Xuanzhang and Duan’s would-be romance forms the film’s emotional thread, complemented by a more kinetic storyline involving the murderous pig demon KL Hog. Xuanzhang seeks to stop KL Hog and looks for help from the imprisoned Sun Wukong (Huang Bo) a.k.a. The Monkey King, who has been imprisoned for five hundred years beneath a mountain for his offenses against Heaven. Wukong is a humbled but not fully tamed demon, and the inevitable recipient of Xuanzhang’s greater love. If you know your Monkey King lore, then you should realize that Journey to the West is the story of how Xuanzhang becomes the divine monk Tripitaka, who eventually takes Sun Wukong as his disciple in order to travel west in search of Buddhist scriptures. Essentially, this is Tripitaka Begins – except with an important lesson on how lesser love informs Tripitaka’s ultimate transformation into Buddha’s earthly avatar.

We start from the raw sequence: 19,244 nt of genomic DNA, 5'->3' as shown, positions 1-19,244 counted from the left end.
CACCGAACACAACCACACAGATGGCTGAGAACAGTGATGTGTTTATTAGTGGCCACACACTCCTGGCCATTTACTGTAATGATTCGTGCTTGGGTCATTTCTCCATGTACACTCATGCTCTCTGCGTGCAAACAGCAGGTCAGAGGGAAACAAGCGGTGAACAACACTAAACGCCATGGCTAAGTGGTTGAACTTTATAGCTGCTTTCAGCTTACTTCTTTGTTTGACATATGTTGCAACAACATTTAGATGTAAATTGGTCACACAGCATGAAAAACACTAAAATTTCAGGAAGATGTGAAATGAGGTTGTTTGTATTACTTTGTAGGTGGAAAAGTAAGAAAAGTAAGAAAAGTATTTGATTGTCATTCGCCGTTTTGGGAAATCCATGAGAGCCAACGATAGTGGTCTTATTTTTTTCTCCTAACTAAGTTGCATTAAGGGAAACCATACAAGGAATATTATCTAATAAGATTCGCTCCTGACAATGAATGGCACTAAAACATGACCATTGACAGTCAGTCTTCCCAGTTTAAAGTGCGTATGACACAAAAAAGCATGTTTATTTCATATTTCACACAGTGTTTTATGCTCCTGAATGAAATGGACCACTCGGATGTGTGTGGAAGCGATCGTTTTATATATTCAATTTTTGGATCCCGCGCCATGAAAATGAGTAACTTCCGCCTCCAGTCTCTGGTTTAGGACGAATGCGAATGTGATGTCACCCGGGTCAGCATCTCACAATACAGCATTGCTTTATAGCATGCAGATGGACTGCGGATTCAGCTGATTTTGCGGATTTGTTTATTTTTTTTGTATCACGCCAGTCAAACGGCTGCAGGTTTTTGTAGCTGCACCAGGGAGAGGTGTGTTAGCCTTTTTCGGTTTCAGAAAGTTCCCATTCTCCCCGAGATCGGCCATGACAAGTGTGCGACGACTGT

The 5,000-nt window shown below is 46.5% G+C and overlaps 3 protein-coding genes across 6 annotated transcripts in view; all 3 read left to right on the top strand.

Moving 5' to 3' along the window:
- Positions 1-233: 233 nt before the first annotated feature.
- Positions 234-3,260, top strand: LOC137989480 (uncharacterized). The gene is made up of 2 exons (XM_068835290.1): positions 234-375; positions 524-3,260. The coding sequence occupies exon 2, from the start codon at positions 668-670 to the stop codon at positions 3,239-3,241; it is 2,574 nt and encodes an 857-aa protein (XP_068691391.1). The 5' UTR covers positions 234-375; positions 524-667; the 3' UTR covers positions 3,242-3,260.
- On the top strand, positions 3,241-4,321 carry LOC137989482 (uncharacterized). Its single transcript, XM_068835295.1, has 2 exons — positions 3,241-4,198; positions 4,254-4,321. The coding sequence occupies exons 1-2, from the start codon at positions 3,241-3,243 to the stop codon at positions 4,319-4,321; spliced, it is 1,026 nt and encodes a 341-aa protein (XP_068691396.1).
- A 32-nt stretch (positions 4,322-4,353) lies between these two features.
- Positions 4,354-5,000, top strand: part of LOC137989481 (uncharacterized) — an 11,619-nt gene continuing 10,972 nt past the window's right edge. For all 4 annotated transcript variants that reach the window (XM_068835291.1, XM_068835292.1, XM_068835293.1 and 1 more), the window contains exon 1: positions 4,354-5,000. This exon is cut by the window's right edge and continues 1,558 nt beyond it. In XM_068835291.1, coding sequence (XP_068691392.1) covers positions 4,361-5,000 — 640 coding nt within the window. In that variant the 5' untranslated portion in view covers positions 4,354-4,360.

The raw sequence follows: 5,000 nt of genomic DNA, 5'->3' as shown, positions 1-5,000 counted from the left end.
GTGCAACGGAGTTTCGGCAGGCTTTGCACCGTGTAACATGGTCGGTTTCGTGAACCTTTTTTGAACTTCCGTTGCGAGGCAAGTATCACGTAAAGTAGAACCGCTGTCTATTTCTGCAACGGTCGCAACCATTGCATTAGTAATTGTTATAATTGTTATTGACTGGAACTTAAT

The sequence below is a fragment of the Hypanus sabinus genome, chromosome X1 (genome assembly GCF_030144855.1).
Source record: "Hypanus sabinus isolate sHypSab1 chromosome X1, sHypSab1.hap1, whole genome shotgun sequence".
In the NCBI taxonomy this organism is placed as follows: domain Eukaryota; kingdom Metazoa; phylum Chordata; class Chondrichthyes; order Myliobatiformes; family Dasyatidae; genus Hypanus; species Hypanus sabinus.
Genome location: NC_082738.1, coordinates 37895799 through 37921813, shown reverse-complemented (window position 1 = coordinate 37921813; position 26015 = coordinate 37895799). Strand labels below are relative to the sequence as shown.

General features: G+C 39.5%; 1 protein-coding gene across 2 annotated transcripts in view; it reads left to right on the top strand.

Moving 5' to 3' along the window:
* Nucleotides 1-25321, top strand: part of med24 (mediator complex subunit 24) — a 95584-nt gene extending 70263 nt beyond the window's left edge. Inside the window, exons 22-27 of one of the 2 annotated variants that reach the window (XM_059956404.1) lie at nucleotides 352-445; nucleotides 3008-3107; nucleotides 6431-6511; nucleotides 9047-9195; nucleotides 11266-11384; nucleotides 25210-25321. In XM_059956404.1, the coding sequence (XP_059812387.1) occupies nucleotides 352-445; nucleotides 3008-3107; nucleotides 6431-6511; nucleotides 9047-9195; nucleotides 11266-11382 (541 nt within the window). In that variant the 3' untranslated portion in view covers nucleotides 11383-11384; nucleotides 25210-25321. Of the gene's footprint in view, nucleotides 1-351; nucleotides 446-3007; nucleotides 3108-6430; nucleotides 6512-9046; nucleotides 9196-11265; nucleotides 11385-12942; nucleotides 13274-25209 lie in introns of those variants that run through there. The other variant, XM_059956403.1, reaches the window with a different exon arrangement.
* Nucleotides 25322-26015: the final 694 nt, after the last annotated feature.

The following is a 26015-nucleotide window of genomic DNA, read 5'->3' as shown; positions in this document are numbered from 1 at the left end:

Chow is a little late to this party; Jeff Lau performed a similar “lesser love” riff on the Tripitaka character in 2005’s A Chinese Tall Story. But most audiences probably didn’t see that film, and Journey to the West hits enough high points to make it worthwhile for those who did. The opening at the fishing village is phenomenal, offering peril, emotion and surprise through strong direction and comic timing in addition to solid CGI and choreography. The scene goes on for a while before explaining its significance or introducing the main characters, but proves an immersive introduction to the film’s world. A subsequent scene at KL Hog’s inn/abattoir is also a show-stopper, mixing visual effects with horrific imagery and sharp tension. Both are strong set pieces that anchor the film but they also make it uneven as they’re better than the majority of action sequences that follow and their considerable length noticeably slows the film’s pace.